After I put Italy under control I started to prepare for Sulla counterattack. But Sulla never come. I made invasion at Greece and found that Sulla with his main force was around Dyrrachium (he had 12K-15K men). After a couple of battles I worn off his force, first down to 6K men and finally, at the end of scenario, he was left with just a few hundred men in Salonae. Some Optimates' units survived in Athen and in Southern Greece but practically Optimates weren't any significant threat anymore. Only end of scenario saved them from total annihilation.

In North Africa, I failed to start Numidian plot and that costed me a major victory as only objective out of my reach remained city of Cirta. In North Africa Pontiacs made massive amphibious landing (!?) in province south of Utica but they didn't do anything else.

I almost didn't use regional decisions. Once, I have used merchant and enslavement and that was it. I used mostly policies for money rising, rarely those for increase of NM. All in all, it was interesting scenario. I would just like to hear other opinions about three things:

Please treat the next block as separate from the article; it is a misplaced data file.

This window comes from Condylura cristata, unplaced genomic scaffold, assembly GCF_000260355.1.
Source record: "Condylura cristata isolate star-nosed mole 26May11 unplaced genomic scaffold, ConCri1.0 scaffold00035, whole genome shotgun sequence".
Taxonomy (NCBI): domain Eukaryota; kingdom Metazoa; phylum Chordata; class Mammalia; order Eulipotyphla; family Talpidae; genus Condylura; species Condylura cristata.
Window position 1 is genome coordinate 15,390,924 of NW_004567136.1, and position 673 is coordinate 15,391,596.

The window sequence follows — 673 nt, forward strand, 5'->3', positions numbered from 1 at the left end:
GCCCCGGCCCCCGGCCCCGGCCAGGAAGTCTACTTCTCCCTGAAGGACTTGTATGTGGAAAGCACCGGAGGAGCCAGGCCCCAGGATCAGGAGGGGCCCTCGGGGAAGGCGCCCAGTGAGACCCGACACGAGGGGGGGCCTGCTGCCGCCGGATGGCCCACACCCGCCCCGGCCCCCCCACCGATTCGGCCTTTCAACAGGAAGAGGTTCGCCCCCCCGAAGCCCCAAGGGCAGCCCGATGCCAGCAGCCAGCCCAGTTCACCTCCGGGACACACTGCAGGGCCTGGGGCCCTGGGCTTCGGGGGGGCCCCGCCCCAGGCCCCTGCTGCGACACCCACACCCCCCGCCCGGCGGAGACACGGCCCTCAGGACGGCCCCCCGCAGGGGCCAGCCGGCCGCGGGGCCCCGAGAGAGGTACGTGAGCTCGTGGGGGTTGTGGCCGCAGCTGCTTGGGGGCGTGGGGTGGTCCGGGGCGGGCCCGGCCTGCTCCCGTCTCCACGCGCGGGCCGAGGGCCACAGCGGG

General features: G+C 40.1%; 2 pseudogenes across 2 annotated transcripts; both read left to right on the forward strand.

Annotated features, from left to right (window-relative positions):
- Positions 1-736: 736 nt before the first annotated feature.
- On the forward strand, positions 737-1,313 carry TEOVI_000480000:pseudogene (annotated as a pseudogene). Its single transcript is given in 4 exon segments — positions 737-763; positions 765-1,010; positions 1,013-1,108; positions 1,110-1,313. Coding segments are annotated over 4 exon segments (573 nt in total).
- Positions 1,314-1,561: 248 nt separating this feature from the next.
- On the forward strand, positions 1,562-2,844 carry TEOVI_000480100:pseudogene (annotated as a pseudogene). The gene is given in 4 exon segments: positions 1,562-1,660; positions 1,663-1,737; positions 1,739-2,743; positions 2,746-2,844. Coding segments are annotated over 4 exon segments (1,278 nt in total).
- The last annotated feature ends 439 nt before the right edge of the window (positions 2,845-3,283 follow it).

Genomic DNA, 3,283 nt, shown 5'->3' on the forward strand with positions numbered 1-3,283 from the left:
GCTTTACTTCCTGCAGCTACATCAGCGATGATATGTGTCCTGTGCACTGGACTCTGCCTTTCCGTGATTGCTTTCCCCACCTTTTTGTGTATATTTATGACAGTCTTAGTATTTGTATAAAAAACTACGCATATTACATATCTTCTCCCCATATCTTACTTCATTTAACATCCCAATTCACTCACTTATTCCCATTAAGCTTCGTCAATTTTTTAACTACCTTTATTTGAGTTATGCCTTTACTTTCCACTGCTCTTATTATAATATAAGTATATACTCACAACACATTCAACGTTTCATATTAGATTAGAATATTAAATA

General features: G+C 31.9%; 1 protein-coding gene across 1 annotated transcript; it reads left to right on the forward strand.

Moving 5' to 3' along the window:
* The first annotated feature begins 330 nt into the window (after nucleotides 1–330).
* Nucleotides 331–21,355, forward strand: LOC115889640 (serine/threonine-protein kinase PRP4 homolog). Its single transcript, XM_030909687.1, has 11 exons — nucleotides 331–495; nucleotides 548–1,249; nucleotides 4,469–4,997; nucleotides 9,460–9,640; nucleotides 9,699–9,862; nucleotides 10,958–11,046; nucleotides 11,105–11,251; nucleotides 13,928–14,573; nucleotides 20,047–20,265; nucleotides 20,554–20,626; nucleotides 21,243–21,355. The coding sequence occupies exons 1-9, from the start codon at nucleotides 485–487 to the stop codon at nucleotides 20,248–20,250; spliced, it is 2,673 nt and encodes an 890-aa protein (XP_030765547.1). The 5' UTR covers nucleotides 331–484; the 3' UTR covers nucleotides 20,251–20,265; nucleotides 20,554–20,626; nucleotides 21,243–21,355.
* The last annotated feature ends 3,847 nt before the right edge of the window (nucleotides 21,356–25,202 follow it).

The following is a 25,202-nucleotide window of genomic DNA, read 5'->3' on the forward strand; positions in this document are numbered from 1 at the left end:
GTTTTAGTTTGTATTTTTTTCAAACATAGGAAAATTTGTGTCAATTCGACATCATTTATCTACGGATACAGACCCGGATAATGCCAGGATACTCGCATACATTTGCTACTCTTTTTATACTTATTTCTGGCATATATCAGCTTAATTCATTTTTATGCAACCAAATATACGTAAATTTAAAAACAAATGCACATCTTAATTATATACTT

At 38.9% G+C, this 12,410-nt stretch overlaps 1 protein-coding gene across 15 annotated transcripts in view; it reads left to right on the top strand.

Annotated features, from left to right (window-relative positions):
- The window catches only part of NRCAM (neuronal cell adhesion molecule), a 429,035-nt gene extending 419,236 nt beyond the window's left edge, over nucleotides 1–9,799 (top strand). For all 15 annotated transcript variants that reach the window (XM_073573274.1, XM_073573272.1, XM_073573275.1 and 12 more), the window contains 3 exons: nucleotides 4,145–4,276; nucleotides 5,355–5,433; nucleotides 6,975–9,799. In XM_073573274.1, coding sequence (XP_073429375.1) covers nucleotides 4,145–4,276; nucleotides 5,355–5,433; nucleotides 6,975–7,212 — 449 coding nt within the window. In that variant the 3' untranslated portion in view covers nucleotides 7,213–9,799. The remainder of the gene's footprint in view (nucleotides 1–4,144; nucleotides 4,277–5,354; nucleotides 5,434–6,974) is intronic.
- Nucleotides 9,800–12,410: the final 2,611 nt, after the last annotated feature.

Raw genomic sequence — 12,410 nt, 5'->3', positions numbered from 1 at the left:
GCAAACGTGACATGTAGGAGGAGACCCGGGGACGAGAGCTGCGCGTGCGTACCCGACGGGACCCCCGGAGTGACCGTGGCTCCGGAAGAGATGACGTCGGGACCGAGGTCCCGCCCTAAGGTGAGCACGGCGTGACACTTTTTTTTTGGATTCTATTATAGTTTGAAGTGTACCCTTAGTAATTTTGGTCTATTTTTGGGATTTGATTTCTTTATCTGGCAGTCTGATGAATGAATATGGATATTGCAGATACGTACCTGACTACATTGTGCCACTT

1. Is it a normal Sulla not to counterattack Italy? I suspect this alleviated a lot of things for Populares, right?
2. What was Pontus seeking in Tunisia? How historically plausible was invasion of Tunisa from Pontus?
3. I mentioned this in another thread and i will repeat this here - I witnessed a lot of disengagements (where one force retreated before melee combat phase).

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Highlandcharge
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Sat Oct 27, 2012 12:46 am

Just a question Emx77, the forces that retreated before the Melee phase, were they weaker than the force they were about to fight?

Was there any rational reason why they would retreat?

Thanks

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Sat Oct 27, 2012 8:03 am

Emx77 wrote:1. Is it a normal Sulla not to counterattack Italy? I suspect this alleviated a lot of things for Populares, right?
2. What was Pontus seeking in Tunisia? How historically plausible was invasion of Tunisa from Pontus?
3. I mentioned this in another thread and i will repeat this here - I witnessed a lot of disengagements (where one force retreated before melee combat phase).